In his Response, Defendant’s Counsel makes the claim that this “lack of standing divests the Court of jurisdiction,” failing, apparently, to read Section 1.3 of the 2007 Inland Consent Decree, to wit: “The Court shall retain jurisdiction over the Parties and subject matter of this action to enforce this Decree.” Consequently, implementation of Section 1.3 is not dependent for its enforcement on anything other than the inherent power of the Court. So, despite the repeated, spurious, and vexatious “arguments” of the Defendant’s Counsel to the contrary, Plaintiffs wish to remind this honorable Court that they have argued repeatedly throughout the course of this case that they are not coming before the Court under the guise of their “standing” under the 2007 Inland Consent Decree. In fact, Plaintiffs have argued that, under Section 1.3 of the Consent Decree, the issue of “standing” is moot.

Consequently, Plaintiffs state, once more, that they seek relief under the US Constitution: Article VI, Clause 2; and the 14th Amendment.

The 1836 Treaty of Washington is the Supreme Law of the Land, and the Honorable Judge Maloney is bound thereby, and anything in MCL 324.2131 of the State of Michigan to the contrary notwithstanding. Article VI, Clause 2, US Constitution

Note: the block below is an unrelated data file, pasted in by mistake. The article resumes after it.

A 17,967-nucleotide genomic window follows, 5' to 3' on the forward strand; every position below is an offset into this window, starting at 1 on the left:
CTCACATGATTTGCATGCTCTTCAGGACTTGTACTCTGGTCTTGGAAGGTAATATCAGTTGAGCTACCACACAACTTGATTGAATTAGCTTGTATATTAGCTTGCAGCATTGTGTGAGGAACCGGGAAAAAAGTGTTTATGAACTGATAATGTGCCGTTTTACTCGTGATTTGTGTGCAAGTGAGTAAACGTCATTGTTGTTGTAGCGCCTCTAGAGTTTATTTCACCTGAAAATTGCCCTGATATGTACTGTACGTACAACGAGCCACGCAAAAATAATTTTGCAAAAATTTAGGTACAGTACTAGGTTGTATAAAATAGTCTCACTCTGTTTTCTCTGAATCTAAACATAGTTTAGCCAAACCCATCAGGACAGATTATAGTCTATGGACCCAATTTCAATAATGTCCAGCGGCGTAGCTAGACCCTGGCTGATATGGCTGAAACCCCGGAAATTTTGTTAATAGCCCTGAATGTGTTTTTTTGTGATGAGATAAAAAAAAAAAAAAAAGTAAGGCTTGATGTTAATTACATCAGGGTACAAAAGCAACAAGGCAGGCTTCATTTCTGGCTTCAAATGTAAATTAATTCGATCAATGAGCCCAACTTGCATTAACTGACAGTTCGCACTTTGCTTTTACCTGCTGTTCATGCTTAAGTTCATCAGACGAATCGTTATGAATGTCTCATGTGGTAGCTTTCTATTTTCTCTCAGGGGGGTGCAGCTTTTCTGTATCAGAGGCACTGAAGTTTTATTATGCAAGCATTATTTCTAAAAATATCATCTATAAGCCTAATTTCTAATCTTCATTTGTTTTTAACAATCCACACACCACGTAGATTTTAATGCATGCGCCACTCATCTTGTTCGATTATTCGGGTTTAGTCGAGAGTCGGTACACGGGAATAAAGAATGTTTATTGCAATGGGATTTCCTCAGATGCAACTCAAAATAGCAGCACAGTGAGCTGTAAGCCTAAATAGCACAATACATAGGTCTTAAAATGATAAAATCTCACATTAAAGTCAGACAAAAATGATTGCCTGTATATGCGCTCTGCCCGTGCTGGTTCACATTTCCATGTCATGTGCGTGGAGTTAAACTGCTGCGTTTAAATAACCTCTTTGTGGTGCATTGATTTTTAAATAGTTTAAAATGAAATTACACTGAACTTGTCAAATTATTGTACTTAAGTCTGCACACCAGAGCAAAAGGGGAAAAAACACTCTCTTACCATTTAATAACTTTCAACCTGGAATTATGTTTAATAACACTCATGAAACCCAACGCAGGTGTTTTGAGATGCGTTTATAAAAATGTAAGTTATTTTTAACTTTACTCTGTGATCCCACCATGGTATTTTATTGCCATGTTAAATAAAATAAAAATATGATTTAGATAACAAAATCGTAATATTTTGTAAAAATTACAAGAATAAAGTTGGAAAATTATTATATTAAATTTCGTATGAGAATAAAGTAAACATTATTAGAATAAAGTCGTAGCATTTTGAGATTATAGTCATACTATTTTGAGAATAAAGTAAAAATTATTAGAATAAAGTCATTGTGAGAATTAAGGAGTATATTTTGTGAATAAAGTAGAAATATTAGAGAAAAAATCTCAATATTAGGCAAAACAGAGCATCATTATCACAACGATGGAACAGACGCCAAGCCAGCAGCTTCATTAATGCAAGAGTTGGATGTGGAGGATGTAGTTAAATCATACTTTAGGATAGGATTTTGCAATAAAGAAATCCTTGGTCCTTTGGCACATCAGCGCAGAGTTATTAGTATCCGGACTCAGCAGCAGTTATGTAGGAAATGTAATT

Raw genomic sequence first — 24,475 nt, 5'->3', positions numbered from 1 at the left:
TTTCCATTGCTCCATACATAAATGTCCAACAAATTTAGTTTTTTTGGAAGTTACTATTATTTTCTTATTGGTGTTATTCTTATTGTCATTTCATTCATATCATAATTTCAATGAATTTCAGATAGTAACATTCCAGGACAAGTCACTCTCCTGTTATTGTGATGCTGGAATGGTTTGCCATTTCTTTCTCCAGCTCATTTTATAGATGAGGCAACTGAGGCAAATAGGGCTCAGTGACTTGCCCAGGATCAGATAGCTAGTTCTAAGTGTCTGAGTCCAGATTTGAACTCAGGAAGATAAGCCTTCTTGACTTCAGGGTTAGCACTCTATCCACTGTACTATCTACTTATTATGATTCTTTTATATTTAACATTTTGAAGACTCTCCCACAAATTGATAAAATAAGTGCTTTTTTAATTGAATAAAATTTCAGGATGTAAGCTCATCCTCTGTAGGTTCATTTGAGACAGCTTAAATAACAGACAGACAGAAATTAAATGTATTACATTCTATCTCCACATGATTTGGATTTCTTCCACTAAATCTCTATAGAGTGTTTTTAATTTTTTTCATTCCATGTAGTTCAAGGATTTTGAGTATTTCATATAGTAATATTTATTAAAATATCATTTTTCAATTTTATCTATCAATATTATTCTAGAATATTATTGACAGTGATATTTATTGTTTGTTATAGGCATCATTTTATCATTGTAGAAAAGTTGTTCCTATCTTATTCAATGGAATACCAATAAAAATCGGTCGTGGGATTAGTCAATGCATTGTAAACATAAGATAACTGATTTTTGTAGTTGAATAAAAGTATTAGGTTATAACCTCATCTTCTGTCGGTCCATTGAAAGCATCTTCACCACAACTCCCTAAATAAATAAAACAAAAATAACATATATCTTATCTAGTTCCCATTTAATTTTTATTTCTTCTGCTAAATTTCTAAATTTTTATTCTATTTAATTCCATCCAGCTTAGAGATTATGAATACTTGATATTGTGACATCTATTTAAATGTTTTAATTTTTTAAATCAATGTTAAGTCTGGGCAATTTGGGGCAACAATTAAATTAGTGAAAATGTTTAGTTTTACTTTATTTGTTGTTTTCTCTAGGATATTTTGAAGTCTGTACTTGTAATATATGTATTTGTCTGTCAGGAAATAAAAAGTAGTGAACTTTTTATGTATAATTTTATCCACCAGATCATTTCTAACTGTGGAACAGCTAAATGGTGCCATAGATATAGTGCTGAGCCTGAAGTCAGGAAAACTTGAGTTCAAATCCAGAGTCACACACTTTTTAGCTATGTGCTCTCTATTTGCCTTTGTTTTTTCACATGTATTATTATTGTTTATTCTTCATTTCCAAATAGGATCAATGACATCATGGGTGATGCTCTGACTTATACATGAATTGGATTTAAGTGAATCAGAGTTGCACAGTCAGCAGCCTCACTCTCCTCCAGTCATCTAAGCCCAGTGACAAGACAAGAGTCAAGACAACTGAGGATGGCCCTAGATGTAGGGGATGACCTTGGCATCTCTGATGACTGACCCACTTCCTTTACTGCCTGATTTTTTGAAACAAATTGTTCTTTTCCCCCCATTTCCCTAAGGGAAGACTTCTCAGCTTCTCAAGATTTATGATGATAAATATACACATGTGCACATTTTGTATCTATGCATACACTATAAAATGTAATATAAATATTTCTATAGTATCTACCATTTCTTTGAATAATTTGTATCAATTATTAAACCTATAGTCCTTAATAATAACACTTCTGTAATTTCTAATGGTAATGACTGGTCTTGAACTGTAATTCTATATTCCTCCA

The “usual privileges of occupancy” are fundamental rights inherent in the liberty of the Plaintiffs, and under the Due Process and Equal Protection Clauses of the Fourteenth Amendment, American Indian Plaintiffs may not be deprived of those rights and that liberty. 14th Amendment, US Constitution

Latest Filings in our Fight Against Graymont

20 Jul

We recently filed two “briefs” in federal court in our fight against Graymont.  The texts are linked below.  One is our response to the state related to our request for Class Action status.  The other is the text of our Motion for Summary Judgment, seeking a Permanent Injunction against the transfer of over 11,000 acres of Ceded Territory, which we contend will violate our “usual privileges of occupancy” rights guaranteed to us in the 1836 Treaty of Washington, which were “fairly, equitably, fully, finally, and conclusively resolved” by the 2007 Inland Consent Decree.  Links to the Treaty and the Consent Decree can be found on this website.

All of the State’s filings, and those of the Grand Traverse Bands, and Graymont, as well, challenge our “standing” to bring this suit.  Our responses lay this to rest.  We cite the recent Supreme Court’s “Marriage Equality” case in support of our “standing” under the 14th Amendment Due Process and Equal Protection clauses.